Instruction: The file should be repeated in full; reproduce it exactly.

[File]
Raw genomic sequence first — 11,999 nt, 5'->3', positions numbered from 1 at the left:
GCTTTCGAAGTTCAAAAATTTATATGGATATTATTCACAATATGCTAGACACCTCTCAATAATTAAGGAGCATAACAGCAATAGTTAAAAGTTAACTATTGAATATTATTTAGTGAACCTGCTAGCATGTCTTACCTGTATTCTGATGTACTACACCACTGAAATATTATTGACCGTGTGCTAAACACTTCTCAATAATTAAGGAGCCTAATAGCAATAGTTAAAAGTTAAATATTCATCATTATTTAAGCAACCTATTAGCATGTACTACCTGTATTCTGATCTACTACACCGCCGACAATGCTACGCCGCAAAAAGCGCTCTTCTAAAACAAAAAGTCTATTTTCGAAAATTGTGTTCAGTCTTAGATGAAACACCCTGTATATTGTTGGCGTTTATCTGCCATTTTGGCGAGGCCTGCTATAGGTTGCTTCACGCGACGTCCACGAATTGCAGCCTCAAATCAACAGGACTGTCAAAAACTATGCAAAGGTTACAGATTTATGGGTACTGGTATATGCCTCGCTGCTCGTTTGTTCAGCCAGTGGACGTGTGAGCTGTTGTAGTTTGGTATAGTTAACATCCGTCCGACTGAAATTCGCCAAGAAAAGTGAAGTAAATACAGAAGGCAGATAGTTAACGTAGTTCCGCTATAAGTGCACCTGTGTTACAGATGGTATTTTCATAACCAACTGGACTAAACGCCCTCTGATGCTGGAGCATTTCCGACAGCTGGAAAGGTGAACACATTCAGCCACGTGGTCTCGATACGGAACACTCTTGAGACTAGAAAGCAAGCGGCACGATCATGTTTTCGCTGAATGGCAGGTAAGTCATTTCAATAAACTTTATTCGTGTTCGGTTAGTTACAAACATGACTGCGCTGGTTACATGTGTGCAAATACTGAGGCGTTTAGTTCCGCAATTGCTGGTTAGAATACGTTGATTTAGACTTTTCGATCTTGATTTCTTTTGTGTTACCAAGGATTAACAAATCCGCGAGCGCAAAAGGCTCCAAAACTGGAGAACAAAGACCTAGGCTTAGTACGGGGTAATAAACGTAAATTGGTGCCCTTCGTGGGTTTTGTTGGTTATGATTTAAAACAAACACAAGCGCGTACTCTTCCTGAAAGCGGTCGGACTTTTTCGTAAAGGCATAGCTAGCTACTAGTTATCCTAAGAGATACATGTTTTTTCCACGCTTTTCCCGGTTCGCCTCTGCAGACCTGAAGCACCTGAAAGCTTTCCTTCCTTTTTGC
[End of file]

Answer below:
Raw genomic sequence first — 11,999 nt, 5'->3', positions numbered from 1 at the left:
GCTTTCGAAGTTCAAAAATTTATATGGATATTATTCACAATATGCTAGACACCTCTCAATAATTAAGGAGCATAACAGCAATAGTTAAAAGTTAACTATTGAATATTATTTAGTGAACCTGCTAGCATGTCTTACCTGTATTCTGATGTACTACACCACTGAAATATTATTGACCGTGTGCTAAACACTTCTCAATAATTAAGGAGCCTAATAGCAATAGTTAAAAGTTAAATATTCATCATTATTTAAGCAACCTATTAGCATGTACTACCTGTATTCTGATCTACTACACCGCCGACAATGCTACGCCGCAAAAAGCGCTCTTCTAAAACAAAAAGTCTATTTTCGAAAATTGTGTTCAGTCTTAGATGAAACACCCTGTATATTGTTGGCGTTTATCTGCCATTTTGGCGAGGCCTGCTATAGGTTGCTTCACGCGACGTCCACGAATTGCAGCCTCAAATCAACAGGACTGTCAAAAACTATGCAAAGGTTACAGATTTATGGGTACTGGTATATGCCTCGCTGCTCGTTTGTTCAGCCAGTGGACGTGTGAGCTGTTGTAGTTTGGTATAGTTAACATCCGTCCGACTGAAATTCGCCAAGAAAAGTGAAGTAAATACAGAAGGCAGATAGTTAACGTAGTTCCGCTATAAGTGCACCTGTGTTACAGATGGTATTTTCATAACCAACTGGACTAAACGCCCTCTGATGCTGGAGCATTTCCGACAGCTGGAAAGGTGAACACATTCAGCCACGTGGTCTCGATACGGAACACTCTTGAGACTAGAAAGCAAGCGGCACGATCATGTTTTCGCTGAATGGCAGGTAAGTCATTTCAATAAACTTTATTCGTGTTCGGTTAGTTACAAACATGACTGCGCTGGTTACATGTGTGCAAATACTGAGGCGTTTAGTTCCGCAATTGCTGGTTAGAATACGTTGATTTAGACTTTTCGATCTTGATTTCTTTTGTGTTACCAAGGATTAACAAATCCGCGAGCGCAAAAGGCTCCAAAACTGGAGAACAAAGACCTAGGCTTAGTACGGGGTAATAAACGTAAATTGGTGCCCTTCGTGGGTTTTGTTGGTTATGATTTAAAACAAACACAAGCGCGTACTCTTCCTGAAAGCGGTCGGACTTTTTCGTAAAGGCATAGCTAGCTACTAGTTATCCTAAGAGATACATGTTTTTTCCACGCTTTTCCCGGTTCGCCTCTGCAGACCTGAAGCACCTGAAAGCTTTCCTTCCTTTTTGC